by Paul McCartney
Kirkus Closing in on 80, the iconic musician looks back on a long career and reveals how his songs came about. “The best comparison I can think of is an old snapshot album that’s been kept up in a dusty attic.” So writes McCartney of this gathering of his lyrics, which, though overall less poetic than Bob Dylan’s, still read well on the page. This is true even of his earliest songs: “Close your eyes and I’ll kiss you / Tomorrow I’ll miss you” pretty well says it all, but McCartney’s extensive commentary places it in the context of his life, his band’s trajectory (“The thing that strikes me about the ‘All My Loving’ recording is John’s guitar part; he’s playing the chords as triplets”), and the pop-music tradition generally. Studded with photographs and featuring an introduction by editor Muldoon, the book is a gold mine of Beatles lore and reminiscence. Among countless other intriguing bits, McCartney notes how Allen Ginsberg called “Eleanor Rigby” “a great poem.” While it’s well known that “Yesterday” started with the placeholder lyrics “Scrambled eggs,” it will come as news that “it was almost recorded as an electronic avant-garde song” until George Martin decided to add a string quartet and make a sad song even sadder. McCartney airs some dirty laundry—e.g., why John Lennon was so nasty to him after the Beatles’ breakup—but he allows that none of his musical backing afterward came close to his Beatles band mates. Even so, he includes plenty of Wings material, as well. Some of the omissions are odd (“I’m Looking Through You,” “Little Lamb Dragonfly”), while some of the songs are largely attributed to Lennon, notably “A Day in the Life” and “Ticket To Ride.” The odd curiosity aside, though, what emerges here is a portrait of a songwriter constantly searching for the elusive tune. A delightful, surprising treasure trove that no Beatles completist should miss. Copyright © Kirkus Reviews, used with permission.
Copyright © Kirkus Reviews, used with permission.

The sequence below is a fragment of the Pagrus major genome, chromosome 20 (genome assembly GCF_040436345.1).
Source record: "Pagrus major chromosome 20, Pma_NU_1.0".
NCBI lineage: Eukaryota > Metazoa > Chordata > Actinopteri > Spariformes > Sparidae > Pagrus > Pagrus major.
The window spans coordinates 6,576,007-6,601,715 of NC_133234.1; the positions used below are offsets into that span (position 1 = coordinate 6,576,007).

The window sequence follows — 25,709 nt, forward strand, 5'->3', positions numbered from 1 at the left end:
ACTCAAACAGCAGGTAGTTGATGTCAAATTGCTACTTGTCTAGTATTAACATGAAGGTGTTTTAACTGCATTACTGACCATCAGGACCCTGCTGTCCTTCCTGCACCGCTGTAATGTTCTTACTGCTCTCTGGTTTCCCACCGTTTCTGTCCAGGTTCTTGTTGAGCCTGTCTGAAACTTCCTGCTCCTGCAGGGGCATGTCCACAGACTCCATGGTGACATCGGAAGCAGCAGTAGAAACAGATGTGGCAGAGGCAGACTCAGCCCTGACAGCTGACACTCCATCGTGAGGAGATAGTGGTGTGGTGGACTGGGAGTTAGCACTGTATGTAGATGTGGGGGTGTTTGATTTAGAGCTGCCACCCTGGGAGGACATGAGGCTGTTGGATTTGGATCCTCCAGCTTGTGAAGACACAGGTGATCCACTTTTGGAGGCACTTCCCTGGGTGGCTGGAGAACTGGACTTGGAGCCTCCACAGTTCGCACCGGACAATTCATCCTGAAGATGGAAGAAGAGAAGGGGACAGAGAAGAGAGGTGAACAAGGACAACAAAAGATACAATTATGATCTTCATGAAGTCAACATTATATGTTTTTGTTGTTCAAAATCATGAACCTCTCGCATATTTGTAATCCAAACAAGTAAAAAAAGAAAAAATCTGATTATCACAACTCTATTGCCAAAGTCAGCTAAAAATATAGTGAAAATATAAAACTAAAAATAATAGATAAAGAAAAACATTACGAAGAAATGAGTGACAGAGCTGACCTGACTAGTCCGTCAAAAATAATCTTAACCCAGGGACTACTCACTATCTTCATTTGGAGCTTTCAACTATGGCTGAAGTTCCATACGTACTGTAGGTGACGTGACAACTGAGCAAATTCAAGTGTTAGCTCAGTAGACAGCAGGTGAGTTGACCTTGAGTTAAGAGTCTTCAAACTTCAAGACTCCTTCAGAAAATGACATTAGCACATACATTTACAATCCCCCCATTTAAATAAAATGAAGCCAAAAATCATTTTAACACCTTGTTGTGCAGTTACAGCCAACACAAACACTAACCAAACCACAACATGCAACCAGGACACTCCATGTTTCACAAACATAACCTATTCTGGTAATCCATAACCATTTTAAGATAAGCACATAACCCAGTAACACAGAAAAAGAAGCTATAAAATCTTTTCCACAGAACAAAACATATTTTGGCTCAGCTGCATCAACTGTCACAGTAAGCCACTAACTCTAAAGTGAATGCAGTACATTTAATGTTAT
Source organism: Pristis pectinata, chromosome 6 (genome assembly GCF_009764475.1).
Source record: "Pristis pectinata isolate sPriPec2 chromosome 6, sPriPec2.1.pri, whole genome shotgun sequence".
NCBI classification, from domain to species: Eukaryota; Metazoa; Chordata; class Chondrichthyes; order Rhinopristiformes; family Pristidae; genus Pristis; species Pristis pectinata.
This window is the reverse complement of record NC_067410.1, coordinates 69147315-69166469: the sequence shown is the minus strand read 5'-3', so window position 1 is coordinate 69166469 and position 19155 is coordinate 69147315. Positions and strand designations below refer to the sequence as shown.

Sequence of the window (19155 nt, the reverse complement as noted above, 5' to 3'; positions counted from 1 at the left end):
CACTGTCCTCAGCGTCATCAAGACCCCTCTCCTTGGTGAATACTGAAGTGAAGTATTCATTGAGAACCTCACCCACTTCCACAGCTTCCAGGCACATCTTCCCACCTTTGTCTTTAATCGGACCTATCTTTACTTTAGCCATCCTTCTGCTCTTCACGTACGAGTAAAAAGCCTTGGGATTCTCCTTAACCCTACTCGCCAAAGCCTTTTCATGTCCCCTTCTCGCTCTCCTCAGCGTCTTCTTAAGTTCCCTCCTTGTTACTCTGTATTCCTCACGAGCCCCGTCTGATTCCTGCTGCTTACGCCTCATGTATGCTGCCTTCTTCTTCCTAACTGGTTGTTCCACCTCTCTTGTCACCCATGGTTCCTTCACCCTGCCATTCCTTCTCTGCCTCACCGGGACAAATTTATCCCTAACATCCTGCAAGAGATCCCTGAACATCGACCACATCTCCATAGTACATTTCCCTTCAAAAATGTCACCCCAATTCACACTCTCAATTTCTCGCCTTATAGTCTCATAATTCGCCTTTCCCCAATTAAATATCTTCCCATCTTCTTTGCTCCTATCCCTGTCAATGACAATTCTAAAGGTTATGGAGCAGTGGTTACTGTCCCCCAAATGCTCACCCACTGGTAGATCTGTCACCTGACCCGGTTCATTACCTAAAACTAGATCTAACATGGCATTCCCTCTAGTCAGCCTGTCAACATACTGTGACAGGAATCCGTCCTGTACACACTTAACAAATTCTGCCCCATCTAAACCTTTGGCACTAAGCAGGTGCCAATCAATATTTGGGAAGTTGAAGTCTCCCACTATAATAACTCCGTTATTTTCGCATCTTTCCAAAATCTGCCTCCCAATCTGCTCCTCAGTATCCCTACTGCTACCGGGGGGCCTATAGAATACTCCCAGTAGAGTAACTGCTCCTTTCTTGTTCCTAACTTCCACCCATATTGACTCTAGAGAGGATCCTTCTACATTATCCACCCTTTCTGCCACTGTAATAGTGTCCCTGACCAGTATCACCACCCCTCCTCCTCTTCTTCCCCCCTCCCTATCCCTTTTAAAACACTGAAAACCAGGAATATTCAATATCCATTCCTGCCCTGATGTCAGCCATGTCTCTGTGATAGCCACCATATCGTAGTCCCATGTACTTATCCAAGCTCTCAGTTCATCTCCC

Library Journal Pulitzer Prize-winning journalist De Visé (Andy and Don) offers an extensively researched biography of B.B. King, the immortal King of the Blues. Former New York Times music critic Horowitz investigates the crucial issue why classical music in America has remained white despite Dvorák's Prophecy that a "great and noble" school of American classical music would emerge from the Black music he had heard while visiting America. Edited by novelist Cameron, Solid Ivory ranges from fabled director Ivory's first meeting with work-life partner Ismail Merchant through his memories of Satyajit Ray, Federico Fellini, Vanessa Redgrave, George Cukor, Kenneth Clark, Bruce Chatwin, and Ruth Prawer Jhabvala to his winning the Academy Award at 89 for Call Me by Your Name. Edited by Pulitzer Prize-winning poet Muldoon, who benefited from dozens of interviews with McCartney over five years, The Lyrics presents the definitive texts of 154 McCartney songs with personal commentary; look for an international press conference on Facebook event upon publication. The grandson of Gandhian freedom fighters and immigrant parents, Penn ignored advice to do something practical and, as he chronicles in You Can't Be Serious, became a leading actor; he also served as President Obama's Liaison to Young Americans, Asian Americans and Pacific Islanders, and the Arts (125,000-copy first printing). Readers travel with influential rapper Raekwon the Chef as he ascends From Staircase to Stage, from performing on Staten Island stairs to cofounding the Wu-Tang Clan to making a platinum solo debut (75,000-copy first printing). Author of the New York Times best-selling The Beatles, Spitz now documents the ferociously successful Led Zeppelin.
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